Healthy key relationships don’t just happen. They are built over time, flowing out of a healthy well-being, with intentional interactions to develop relationships. In three blogs we have have explored the following builders of healthy key relationships.
Today we explore the fourth builder: healthy conflict management.
Two steps to healthy conflict management
A young man called this week. I didn’t know him but he needed some help. He had become very angry with a member of his extended family and was, understandably, boiling. He perceived he had done his best and was being unjustly treated. “What do I do?” he asked. My advice was “Take a breath, go for a walk, get calm and then go and talk with them.” He texted back that evening, “All is resolved. Thank you for your help.”
Regulate your own emotions
The first step to prepare for confrontation is to regulate your own emotions. Your emotions have an effect on others. Emotions rub off—they are transferred, caught like a virus. If this young man had gone to sort it out while angry, his anger would have spilled over, and things would have got loud, more strained and probably not ended with reconciliation. To regulate emotions, give yourself some space to let them settle, for you to understand them and control them so they don’t hijack the outcome.
Confront the issue not the person
The second step that emotionally healthy leaders and people take is to actually confront without giving in. Of course if you are in the wrong, please acknowledge and accept responsibility. There are times when wisdom says let it go. However the principle is confrontation is a necessary part of healthly relationships. Healthy leaders carefully articulate their concerns having wisely set the time and place. They don’t make it personal when it’s not and neither are they aggressive in the confrontation.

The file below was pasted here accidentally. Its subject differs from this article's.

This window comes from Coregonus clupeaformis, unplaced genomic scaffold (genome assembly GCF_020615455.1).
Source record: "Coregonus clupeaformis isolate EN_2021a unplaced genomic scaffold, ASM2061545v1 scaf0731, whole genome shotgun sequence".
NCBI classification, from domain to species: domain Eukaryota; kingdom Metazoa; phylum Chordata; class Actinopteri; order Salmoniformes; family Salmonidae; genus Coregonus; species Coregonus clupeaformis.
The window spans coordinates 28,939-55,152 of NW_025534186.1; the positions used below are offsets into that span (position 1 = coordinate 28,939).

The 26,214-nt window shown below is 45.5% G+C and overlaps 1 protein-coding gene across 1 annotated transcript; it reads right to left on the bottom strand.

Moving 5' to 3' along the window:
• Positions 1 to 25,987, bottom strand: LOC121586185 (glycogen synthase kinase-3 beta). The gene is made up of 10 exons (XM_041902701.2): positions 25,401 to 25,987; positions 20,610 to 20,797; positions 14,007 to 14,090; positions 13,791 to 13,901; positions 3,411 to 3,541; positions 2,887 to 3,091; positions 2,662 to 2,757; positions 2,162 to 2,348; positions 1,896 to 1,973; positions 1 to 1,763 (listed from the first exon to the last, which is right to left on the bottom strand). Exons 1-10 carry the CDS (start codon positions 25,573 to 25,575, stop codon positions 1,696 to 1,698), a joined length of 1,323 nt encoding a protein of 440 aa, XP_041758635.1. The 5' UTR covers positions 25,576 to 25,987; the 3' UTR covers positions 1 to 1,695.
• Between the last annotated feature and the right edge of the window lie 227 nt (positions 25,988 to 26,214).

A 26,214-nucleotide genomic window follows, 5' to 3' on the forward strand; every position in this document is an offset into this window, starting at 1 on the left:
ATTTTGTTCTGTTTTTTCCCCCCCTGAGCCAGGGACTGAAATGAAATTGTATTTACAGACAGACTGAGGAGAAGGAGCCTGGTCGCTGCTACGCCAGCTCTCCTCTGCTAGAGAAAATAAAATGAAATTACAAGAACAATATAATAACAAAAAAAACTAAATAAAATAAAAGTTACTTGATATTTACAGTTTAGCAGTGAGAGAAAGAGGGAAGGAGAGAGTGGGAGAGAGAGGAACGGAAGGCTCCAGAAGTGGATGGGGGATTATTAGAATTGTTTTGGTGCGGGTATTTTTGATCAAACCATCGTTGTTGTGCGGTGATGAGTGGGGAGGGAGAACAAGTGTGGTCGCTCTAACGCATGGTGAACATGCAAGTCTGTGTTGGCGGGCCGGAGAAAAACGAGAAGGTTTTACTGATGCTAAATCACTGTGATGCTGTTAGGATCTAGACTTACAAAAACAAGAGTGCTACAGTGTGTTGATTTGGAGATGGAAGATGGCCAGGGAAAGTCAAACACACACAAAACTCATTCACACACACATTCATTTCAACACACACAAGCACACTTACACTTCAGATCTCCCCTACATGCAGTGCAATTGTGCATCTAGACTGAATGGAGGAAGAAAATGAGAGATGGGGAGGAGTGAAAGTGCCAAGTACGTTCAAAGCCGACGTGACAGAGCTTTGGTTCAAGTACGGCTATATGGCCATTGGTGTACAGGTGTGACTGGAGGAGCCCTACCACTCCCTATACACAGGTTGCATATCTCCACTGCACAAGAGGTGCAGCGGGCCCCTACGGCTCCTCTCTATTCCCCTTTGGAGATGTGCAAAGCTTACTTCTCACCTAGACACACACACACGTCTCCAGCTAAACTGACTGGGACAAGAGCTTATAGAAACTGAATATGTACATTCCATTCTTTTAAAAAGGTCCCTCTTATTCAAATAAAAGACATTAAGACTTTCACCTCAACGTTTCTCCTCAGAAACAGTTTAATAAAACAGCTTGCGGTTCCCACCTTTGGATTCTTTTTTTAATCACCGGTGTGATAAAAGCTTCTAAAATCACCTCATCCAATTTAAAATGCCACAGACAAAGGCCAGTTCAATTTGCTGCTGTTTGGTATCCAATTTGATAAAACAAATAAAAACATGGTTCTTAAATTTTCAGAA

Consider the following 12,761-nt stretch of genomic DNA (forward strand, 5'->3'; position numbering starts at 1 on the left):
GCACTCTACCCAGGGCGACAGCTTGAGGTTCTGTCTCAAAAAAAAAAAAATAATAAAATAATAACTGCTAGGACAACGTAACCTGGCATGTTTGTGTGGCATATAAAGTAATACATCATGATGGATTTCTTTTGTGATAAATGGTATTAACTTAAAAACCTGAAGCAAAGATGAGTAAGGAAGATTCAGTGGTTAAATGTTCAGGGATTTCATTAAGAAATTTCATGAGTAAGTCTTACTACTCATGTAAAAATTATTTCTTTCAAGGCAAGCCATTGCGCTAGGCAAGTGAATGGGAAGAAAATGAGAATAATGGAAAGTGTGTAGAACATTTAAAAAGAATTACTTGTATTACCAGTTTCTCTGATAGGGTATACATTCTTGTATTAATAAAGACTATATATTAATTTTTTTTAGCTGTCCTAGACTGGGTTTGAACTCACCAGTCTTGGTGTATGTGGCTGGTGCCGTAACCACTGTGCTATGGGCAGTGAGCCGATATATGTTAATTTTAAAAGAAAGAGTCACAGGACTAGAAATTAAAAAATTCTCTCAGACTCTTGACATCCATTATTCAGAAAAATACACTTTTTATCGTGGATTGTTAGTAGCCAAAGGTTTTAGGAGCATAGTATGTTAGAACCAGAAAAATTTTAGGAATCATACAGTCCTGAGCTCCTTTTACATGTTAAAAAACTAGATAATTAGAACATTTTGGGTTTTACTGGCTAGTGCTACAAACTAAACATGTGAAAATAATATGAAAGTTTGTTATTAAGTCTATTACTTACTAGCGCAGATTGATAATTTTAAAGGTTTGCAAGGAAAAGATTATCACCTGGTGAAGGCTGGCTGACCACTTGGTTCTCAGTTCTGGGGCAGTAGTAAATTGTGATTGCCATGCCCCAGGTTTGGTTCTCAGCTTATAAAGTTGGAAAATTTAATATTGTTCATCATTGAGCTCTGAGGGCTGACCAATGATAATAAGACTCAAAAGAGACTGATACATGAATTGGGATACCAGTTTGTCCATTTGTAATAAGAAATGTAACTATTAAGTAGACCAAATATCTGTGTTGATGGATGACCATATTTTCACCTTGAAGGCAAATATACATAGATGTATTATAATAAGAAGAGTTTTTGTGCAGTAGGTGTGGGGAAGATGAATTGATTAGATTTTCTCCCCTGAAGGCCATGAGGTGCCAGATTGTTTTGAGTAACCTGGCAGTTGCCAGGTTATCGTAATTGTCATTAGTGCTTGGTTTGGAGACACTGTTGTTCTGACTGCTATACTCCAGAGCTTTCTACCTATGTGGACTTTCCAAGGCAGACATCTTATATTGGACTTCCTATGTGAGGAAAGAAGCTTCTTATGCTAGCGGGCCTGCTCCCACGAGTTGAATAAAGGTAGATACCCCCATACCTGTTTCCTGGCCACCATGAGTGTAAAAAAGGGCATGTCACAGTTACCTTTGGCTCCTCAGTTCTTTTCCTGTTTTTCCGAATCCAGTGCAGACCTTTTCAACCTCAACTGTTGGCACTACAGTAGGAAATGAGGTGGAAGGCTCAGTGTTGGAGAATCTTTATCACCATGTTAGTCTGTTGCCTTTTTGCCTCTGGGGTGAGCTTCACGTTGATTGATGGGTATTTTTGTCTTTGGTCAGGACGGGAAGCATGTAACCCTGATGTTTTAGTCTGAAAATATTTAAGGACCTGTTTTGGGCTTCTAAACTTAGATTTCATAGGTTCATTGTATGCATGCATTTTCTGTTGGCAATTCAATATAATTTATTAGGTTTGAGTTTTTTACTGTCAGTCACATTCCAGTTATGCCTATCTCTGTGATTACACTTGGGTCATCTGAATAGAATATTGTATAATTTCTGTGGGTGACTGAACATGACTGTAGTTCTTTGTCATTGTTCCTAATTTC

They are able to express “I need” and “I feel” and work for resolve. It takes good emotional well-being to be assertive like this.
It takes courage to resolve conflict, as you don’t know how it is going to work out. Some do not handle conflict well because they are prone to taking things personally. If you do, you will often clam up or become defensive and retaliate. It took me some reorientation to realise that confrontation to resolve difficulties is key to building connections.
Confrontation is similar to the discipline of children, which is not about inflicting punishment but about bringing change that enhances relationships.
Reflection: Do you express your needs and feelings well?
Be courageous and don’t avoid conflict, face it and learn how.
I used to avoid conflict. This was so unhelpful as a leader of a church. In fact, it was unhelpful for any relationship or leadership role. My stance was rationalised by thinking that not confronting is more loving. But it is not. Genuine care calls people to change even when this call may not be received well.
I had not learned to confront effectively. Early on I had experienced some people who when confronted would explode. In thinking this was normal, I refrained from confrontation, not wanting them to emotionally vomit on me. Now I see that they were emotionally unwell.
Don’t take it personally – it’s probably not
As a lead pastor I could not avoid confrontation completely. Sometimes people got disgruntled and, in announcing their departure, would come with their complaints. Because I took the confrontation personally, I would clam up and not express my own needs or feelings. After all, they were rejecting me and believed I was to blame for their unhappiness .
In the journey from burnout to health, my mentors helped me develop self-confidence and self-value. I rebuilt robustness and resilience and gained strength to begin to learn to confront. One key step was to develop assertiveness and so be able to express what I feel and I need.
Don’t make it personal
Another key step is not to make your confrontation personal. It’s like parenting where you call out the behaviour not the person. You don’t say, “You are a bad boy for hitting your sister.” You say, “Hitting your sister is wrong. We don’t do that. Here is your consequence.”
Healthy leaders engage in healthy confrontation to build enduring, robust relationships[ Adrienne Easton 18/5/20, 4:38 pm I have consolidated this paragraph into one sentence. It actually is very much like the next sentence so you may want to streamline further. ].
Here is the benchmark—healthy Christian leaders manage conflict well. They seek understanding, focus on the issues not the person, and assertively express without aggression.
- Do I avoid conflict?
- Do I make/take conflict personally?